The English Cocker Spaniel is a favourite of the Spaniel type. Originally bred to flush game birds, the breed may be divided into two types: those who work and those bred for showing. Type varies considerably in terms of colour and size A Cocker is generally an energetic breed and should have at least an hour of exercise every day, including plenty of opportunity to run free. His fine coat and long ears need regular grooming.
Inbreeding Coefficient - COI
(Should be as low as possible)
The UK Kennel Club breed average COI is 9.6% - see 'A Beginners Guide to COI'
Effective Population Size - EPS49.10
EPS is a measure of how many individuals are contributing genetically to a breed population. It is a measure of the size of the gene pool in a breed. Lower than 100 is considered critical by conservationists and below 50 brings a breed close to extinction. For more information see the Kennel Club article.
Health and Welfare Problems due to Conformation
(Body shape and physical characteristics)
- The Cocker’s longish hair can easily become tangled and matted, so should be tended to and groomed daily.
- His long ears and hairy feet invite seeds, insects and other debris and should be cleaned and checked every day.
- Eye disease due to eyelid conformation
- Lip-fold dermatitis
- Prone to obesity
- Hip Dysplasia: breed 5 year mean score 11 (parents should be lower)
- Eye Scheme: Progressive retinal atrophy (PRA) (annual testing); Goniodysgenesis/primary glaucoma (G) (annual testing) – a gonioscopy test should be carried out at over 6 months old or before breeding and repeated every three years.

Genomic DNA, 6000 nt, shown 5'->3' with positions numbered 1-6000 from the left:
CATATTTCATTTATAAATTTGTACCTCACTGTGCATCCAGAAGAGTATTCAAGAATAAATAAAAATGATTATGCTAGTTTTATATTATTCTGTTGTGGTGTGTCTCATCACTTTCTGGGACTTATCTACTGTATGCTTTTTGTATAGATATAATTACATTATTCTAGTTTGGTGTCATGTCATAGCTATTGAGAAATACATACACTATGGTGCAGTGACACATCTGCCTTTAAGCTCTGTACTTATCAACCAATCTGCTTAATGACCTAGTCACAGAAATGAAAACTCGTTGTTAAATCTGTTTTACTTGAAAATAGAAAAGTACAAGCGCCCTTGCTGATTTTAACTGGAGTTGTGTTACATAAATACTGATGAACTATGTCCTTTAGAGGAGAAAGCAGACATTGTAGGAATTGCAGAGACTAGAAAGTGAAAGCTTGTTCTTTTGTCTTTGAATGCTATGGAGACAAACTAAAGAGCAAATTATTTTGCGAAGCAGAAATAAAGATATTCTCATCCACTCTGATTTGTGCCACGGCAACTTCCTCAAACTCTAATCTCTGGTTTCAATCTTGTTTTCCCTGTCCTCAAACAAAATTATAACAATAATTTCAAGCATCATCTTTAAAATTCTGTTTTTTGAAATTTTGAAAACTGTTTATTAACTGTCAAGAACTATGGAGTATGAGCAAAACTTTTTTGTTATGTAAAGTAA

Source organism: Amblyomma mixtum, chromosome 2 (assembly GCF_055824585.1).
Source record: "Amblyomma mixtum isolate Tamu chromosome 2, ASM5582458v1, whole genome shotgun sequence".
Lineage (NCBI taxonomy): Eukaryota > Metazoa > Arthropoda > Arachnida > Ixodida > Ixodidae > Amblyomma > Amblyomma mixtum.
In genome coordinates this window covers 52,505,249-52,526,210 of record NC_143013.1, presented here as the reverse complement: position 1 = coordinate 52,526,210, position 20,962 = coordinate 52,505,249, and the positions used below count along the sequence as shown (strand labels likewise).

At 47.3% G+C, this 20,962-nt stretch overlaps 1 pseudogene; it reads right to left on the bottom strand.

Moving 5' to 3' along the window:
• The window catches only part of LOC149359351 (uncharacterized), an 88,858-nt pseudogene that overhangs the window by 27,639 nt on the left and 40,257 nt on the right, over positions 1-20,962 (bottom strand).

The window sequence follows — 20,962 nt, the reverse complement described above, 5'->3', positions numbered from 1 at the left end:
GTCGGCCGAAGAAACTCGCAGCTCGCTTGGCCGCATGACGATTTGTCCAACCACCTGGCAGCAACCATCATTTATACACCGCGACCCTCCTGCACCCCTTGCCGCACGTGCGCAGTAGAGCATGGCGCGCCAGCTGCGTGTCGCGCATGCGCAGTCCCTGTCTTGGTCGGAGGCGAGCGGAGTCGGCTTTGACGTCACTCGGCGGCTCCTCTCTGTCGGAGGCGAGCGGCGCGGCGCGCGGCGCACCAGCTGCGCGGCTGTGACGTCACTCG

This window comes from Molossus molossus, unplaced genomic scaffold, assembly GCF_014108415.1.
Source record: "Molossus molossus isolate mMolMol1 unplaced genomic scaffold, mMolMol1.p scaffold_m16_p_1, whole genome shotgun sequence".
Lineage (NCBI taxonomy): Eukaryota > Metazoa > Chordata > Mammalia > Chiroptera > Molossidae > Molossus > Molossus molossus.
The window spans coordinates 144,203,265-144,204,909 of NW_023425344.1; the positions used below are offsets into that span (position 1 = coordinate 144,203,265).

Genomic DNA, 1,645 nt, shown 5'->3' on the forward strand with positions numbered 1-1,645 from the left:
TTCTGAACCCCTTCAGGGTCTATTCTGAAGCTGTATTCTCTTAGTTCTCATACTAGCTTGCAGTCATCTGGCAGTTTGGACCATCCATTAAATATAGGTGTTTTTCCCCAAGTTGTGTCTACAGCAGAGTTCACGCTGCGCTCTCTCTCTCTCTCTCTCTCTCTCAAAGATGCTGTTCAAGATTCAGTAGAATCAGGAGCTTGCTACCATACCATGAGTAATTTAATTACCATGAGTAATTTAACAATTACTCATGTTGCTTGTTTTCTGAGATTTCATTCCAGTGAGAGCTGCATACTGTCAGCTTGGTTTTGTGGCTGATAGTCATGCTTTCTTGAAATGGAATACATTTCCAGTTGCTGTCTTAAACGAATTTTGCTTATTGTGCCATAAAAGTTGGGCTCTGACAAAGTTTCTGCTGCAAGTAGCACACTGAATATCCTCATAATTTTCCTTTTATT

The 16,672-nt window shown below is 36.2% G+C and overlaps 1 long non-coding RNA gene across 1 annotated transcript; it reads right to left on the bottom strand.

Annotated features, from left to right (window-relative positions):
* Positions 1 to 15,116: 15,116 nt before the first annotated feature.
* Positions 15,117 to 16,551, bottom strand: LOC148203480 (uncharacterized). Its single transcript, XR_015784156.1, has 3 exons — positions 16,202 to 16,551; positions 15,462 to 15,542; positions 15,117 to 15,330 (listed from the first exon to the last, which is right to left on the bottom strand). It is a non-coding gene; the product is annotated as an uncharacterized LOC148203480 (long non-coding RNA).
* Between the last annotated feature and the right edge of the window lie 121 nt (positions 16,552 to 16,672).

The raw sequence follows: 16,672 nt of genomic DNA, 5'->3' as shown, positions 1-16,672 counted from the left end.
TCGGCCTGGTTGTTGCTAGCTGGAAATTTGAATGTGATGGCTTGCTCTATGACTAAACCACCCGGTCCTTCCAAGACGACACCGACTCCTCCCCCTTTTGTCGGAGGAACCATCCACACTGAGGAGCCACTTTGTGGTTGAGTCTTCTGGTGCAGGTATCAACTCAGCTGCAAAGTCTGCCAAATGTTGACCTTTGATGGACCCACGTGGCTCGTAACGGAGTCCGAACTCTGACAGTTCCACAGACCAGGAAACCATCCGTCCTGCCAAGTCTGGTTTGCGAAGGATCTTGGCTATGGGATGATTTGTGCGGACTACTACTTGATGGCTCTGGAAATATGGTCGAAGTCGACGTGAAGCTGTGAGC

Estimated Breeding Values (EBVs) : No EBVs are currently available for this breed
- Progressive retinal atrophy (prcd-PRA)
- Familial Nephropathy (FN)
- Degenerative Myelopathy (DM)
- Glycogen Storage Disease V11
- Bernard-Soulier Syndrome (BSS)
- Exercise-Induced Collapse
- Acral Mutilation Syndrome (AMS)
- Adult Onset Neuropathy AON
Availability of a DNA test does not mean that it is always necessary or even desirable for breeders to use this test.
Other Breed-Specific Health Screening Schemes
Ask the breeder to show you the certificates for the above tests/screening for both parents. If any of the above tests have not been considered necessary by the breeder (and there may be good reasons), ask her to explain why.
Other Diseases Reported
(For which there are currently no genetic or screening tests for sire or dam)
- Heart Disease – Pulmonary stenosis; Patent ductus arteriosus; Dilated Cardiomyopathy
- Diabetes mellitus
- Malassezia dermatitis
- Hypoadrenocorticism (Addison’s disease)
- Hyperadrenocorticism (Cushings disease)
- Chronic hepatitis
- Cancer: anal sac adenocarcinoma; mammary carcinoma; perianal gland tumors; oral melanoma; plasmacytoma (cutaneous); lymphoma
- Histiocytoma (benign tumour)
- Cranial cruciate ligament disease (CCL)
- Incomplete ossification of the humeral condyle (IOHC)
- Otitis externa and media
- Factor 11 deficiency
- Factor X deficiency
- Haemophilia A
- Immune-mediated haemolytic anaemia (IMHA)
- Immune-mediated thrombocytopenia (IMTP)
- Intervertebral disc disease (IVDD)
- Keratoconjunctivitis sicca (Dry eye)
- Heart disease: Dilated cardiomyopathy (DCM); Heart block
- Chronic kidney disease (CKD)
- Phosphofructosekinase Deficiency (PFK)
Ask the breeder about the medical history of the parents, grandparents and great grandparents. Consider carefully whether to purchase a puppy if some of these or other diseases are in the family line.
Ask about the breeder’s policy in cases of serious genetic diseases occurring to your puppy in later life. Good breeders will request to be informed of such events in order to improve future breeding decisions.
You are strongly advised to buy from a breeder who uses (or is prepared to use) the AWF Puppy Contract and Puppy Information Pack (PIP): www.puppycontract.org.uk
The breeder should also be familiar with the CFSG/DBRG Code of Practice for Dog Breeding